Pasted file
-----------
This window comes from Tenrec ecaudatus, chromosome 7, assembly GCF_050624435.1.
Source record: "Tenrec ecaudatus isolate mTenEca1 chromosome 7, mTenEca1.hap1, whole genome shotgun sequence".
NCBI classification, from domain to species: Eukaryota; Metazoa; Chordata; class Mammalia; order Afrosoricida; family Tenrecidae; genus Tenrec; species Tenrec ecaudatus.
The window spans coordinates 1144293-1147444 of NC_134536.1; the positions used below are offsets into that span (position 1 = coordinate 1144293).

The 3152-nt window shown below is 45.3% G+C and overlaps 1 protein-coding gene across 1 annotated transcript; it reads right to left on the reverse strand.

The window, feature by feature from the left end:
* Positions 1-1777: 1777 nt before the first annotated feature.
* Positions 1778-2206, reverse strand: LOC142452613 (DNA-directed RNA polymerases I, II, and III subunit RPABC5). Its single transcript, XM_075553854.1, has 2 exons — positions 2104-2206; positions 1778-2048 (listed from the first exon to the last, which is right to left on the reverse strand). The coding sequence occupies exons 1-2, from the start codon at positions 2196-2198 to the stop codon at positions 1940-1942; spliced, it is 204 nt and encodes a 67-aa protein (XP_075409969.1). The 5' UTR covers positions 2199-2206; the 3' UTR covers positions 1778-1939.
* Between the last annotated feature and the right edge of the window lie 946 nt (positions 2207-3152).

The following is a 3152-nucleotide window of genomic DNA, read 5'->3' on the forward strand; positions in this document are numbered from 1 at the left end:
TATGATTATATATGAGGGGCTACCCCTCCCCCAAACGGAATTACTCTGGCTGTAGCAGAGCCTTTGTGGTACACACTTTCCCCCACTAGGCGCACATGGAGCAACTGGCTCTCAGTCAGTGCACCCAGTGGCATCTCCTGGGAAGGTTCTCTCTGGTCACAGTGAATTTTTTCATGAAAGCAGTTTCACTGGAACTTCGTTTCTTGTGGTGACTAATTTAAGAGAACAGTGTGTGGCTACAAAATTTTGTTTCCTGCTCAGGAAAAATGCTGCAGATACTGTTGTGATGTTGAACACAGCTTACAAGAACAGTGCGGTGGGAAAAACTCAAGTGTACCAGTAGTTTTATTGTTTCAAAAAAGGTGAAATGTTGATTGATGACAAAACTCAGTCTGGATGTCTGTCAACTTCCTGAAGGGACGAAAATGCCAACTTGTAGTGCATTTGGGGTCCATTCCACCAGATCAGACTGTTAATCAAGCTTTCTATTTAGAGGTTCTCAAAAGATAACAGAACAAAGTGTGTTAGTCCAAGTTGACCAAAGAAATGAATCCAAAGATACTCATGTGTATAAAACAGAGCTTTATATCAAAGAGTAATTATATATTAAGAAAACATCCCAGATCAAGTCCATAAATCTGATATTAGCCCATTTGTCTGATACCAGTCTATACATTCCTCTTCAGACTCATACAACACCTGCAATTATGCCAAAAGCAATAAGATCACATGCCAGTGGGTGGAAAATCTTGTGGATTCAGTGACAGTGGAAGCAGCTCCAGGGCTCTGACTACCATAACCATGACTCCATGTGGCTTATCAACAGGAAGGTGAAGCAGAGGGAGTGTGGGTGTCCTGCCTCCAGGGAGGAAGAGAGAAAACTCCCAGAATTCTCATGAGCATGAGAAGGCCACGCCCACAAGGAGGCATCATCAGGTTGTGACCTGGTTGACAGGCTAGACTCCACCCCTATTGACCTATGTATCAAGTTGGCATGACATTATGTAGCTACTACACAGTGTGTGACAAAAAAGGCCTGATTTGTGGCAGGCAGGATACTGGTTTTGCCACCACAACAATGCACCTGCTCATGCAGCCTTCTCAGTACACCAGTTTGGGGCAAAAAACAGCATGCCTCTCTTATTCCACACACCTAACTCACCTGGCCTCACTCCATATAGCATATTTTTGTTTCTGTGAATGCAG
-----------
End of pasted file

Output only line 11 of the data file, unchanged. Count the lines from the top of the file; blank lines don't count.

TATGATTATATATGAGGGGCTACCCCTCCCCCAAACGGAATTACTCTGGCTGTAGCAGAGCCTTTGTGGTACACACTTTCCCCCACTAGGCGCACATGGAGCAACTGGCTCTCAGTCAGTGCACCCAGTGGCATCTCCTGGGAAGGTTCTCTCTGGTCACAGTGAATTTTTTCATGAAAGCAGTTTCACTGGAACTTCGTTTCTTGTGGTGACTAATTTAAGAGAACAGTGTGTGGCTACAAAATTTTGTTTCCTGCTCAGGAAAAATGCTGCAGATACTGTTGTGATGTTGAACACAGCTTACAAGAACAGTGCGGTGGGAAAAACTCAAGTGTACCAGTAGTTTTATTGTTTCAAAAAAGGTGAAATGTTGATTGATGACAAAACTCAGTCTGGATGTCTGTCAACTTCCTGAAGGGACGAAAATGCCAACTTGTAGTGCATTTGGGGTCCATTCCACCAGATCAGACTGTTAATCAAGCTTTCTATTTAGAGGTTCTCAAAAGATAACAGAACAAAGTGTGTTAGTCCAAGTTGACCAAAGAAATGAATCCAAAGATACTCATGTGTATAAAACAGAGCTTTATATCAAAGAGTAATTATATATTAAGAAAACATCCCAGATCAAGTCCATAAATCTGATATTAGCCCATTTGTCTGATACCAGTCTATACATTCCTCTTCAGACTCATACAACACCTGCAATTATGCCAAAAGCAATAAGATCACATGCCAGTGGGTGGAAAATCTTGTGGATTCAGTGACAGTGGAAGCAGCTCCAGGGCTCTGACTACCATAACCATGACTCCATGTGGCTTATCAACAGGAAGGTGAAGCAGAGGGAGTGTGGGTGTCCTGCCTCCAGGGAGGAAGAGAGAAAACTCCCAGAATTCTCATGAGCATGAGAAGGCCACGCCCACAAGGAGGCATCATCAGGTTGTGACCTGGTTGACAGGCTAGACTCCACCCCTATTGACCTATGTATCAAGTTGGCATGACATTATGTAGCTACTACACAGTGTGTGACAAAAAAGGCCTGATTTGTGGCAGGCAGGATACTGGTTTTGCCACCACAACAATGCACCTGCTCATGCAGCCTTCTCAGTACACCAGTTTGGGGCAAAAAACAGCATGCCTCTCTTATTCCACACACCTAACTCACCTGGCCTCACTCCATATAGCATATTTTTGTTTCTGTGAATGCAG